"Ona jest zła."

Translation:She is angry.

December 11, 2015

This discussion is locked.


Why isn't 'zla' in instrumental form?


When you use just an adjective without a noun, you use nominative case.


Thank you for the explanation.


In fact, the word "is" itself serves two different funtions in these two cases. In one, it means that one thing is an example (or identical to) another, e.g. "she is a girl." In the other, it means that the subject has a certain property, e.g. "she is evil."


Well I'd say both examples are covered by the definition of być (to be).

However in english we also use a form of 'to be' to describe a verb. We seem to have the notion of " 'to be' doing"

He is walking. He is eating. She was drinking. They were dancing.

But polish doesnt use a form of 'to be' for that purpose.

(But it explains why we’ve seen other beginners in these forums translating directly, eg. dogs are drinking as 'psy są pije')


Another option is "She is mad", and it is accepted.


Zła is angry, not mad. I know in English is synonims but in Poland is diffrent


So what is the difference?


I assumed that it is the same difference than in french : - angry is when you're upset - mad is being crazy


Angry is a more accurate term, I agree. But, in everyday language (esp. in N. America), we use "mad" as a synonym of "angry" very frequently (if not more frequently). Here are some examples: She is mad at me because I did not say hi to her. She is mad at her boyfriend because he looked at another girl. My mother was mad at me for saying ....... . The woman is mad at me for because I said she's ugly. Why are you mad at me?!
In all of the above examples, you can substitute "angry" for "mad" and the meaning will be exactly the same.
Then, you might use "mad" in a diff. context. Eg. Are you mad?! Which would be more like "Are you crazy?!".
So, there you go. It all depends on the context, and since there is no context, my answer ("She is mad") was correct, and it's also accepted by Duolingo.


I wrote "she is wrong" and it said it was incorrect. Even though the translation said "wrong". Can someone tell me why??


"Zły" in meaning "wrong" can be used only for things. For example "złe krzesło" (wrong chair - that blue one is the one I need, not this red). There's no such a usage for people.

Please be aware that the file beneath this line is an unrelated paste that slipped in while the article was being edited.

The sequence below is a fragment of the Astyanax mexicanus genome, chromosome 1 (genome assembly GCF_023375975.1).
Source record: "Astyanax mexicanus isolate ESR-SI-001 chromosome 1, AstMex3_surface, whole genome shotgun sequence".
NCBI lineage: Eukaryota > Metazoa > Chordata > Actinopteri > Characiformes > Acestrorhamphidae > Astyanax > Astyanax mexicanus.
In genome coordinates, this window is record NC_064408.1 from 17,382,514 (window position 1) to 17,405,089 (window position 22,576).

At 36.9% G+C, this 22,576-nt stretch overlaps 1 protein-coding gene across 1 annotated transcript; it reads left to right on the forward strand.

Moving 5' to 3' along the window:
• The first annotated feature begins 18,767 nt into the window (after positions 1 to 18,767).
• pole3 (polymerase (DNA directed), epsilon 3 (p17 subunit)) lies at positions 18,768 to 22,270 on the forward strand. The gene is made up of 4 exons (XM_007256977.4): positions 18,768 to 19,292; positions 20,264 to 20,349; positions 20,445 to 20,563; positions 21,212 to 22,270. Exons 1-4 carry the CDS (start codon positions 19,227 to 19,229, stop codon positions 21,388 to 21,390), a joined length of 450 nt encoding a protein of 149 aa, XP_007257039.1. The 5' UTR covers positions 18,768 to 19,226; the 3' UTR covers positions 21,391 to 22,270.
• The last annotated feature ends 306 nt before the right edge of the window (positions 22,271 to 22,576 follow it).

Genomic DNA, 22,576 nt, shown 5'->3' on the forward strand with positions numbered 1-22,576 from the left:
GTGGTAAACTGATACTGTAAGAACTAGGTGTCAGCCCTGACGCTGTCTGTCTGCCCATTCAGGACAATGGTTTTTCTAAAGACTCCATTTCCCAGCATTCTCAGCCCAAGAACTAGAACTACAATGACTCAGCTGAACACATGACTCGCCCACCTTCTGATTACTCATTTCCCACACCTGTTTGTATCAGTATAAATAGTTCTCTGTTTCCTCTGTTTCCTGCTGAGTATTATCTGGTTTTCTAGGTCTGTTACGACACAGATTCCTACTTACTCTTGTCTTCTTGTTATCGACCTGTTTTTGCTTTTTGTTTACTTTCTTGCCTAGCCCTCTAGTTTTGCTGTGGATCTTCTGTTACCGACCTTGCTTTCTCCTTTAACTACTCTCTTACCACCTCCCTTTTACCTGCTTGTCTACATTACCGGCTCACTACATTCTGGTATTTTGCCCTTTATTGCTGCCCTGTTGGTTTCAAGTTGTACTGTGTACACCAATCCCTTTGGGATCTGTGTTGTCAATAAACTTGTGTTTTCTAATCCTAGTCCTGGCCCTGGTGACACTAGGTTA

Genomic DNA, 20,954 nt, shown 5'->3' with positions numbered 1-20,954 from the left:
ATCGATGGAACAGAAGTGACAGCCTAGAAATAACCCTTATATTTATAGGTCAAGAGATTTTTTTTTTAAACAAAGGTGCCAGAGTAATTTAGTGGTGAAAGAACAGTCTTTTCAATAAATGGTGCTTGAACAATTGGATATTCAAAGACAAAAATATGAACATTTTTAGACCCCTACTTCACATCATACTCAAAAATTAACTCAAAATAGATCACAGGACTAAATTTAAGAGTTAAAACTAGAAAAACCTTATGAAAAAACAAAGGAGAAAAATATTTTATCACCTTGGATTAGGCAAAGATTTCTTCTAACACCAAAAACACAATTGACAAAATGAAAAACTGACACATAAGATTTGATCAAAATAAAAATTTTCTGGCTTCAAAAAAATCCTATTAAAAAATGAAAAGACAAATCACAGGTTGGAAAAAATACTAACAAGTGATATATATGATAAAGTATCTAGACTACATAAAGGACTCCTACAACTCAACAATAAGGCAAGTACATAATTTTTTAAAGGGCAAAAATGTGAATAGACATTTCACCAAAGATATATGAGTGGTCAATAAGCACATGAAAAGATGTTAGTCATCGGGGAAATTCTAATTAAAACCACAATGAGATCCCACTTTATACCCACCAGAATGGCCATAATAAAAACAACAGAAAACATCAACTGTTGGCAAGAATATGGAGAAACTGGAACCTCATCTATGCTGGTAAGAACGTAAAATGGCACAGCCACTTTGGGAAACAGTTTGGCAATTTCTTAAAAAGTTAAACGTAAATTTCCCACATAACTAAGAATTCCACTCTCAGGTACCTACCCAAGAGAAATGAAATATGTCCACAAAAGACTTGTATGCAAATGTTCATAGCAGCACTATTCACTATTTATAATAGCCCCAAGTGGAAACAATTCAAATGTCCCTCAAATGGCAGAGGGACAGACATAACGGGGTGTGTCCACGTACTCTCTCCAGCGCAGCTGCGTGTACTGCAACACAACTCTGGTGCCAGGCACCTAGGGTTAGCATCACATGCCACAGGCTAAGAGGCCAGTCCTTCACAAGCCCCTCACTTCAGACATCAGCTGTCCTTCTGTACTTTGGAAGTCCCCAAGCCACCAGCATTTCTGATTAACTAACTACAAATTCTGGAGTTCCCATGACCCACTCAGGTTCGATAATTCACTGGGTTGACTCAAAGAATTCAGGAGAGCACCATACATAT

Could this "bad" be used in the sense of "being mean" and "being bad at something"? Thanks :)


In Polish "zły" can mean bad, wrong, evil or angry. "Mean" is "złośliwy". There's no such a construction like "being bad at something" - we don't have a word for that.

You can say "on robi to źle" (he does it badly) if you mean that someone is bad at doing (!) something, etc.

If you want to say that someone is bad at something, you should use something similar, just like "On nie umie (can not, doesn't know how to do...)/nie rozumie (doesn't understand) matematyki (maths)." If you have any doubts, notify me.

  • 1048

being bad at something – być słabym/kiepskim z czegoś/w czymś


Oh my, I completely forgot about it! But well, every examples can be used.


In Ukrainian, 'слабий (slaby)' may also mean 'ill'. Is it so in Polish too?

  • 1048


But there is an adverb słabo, which apart from its literal meaning weakly/poorly, is also used in few set phrases:

słabo się czuć – 1) (z czegoś) to feel weak (at something) 2) to feel sick/nauseated/faint

słabo (komuś) się robi – (somebody) is getting sick/nauseated/faint


I did use Zła as in Croatian it means evil,it said i was wrong and corrected me to mean ˝bad˝


I typed evil right now and it's accepted


I realised i used ˝evil˝ in the fruit example,maybe that's why,or i must have just mistyped


well, if there is a 'talking moose' in Sweden course, than it would be pretty fair to allow 'evil fruit' in Polish.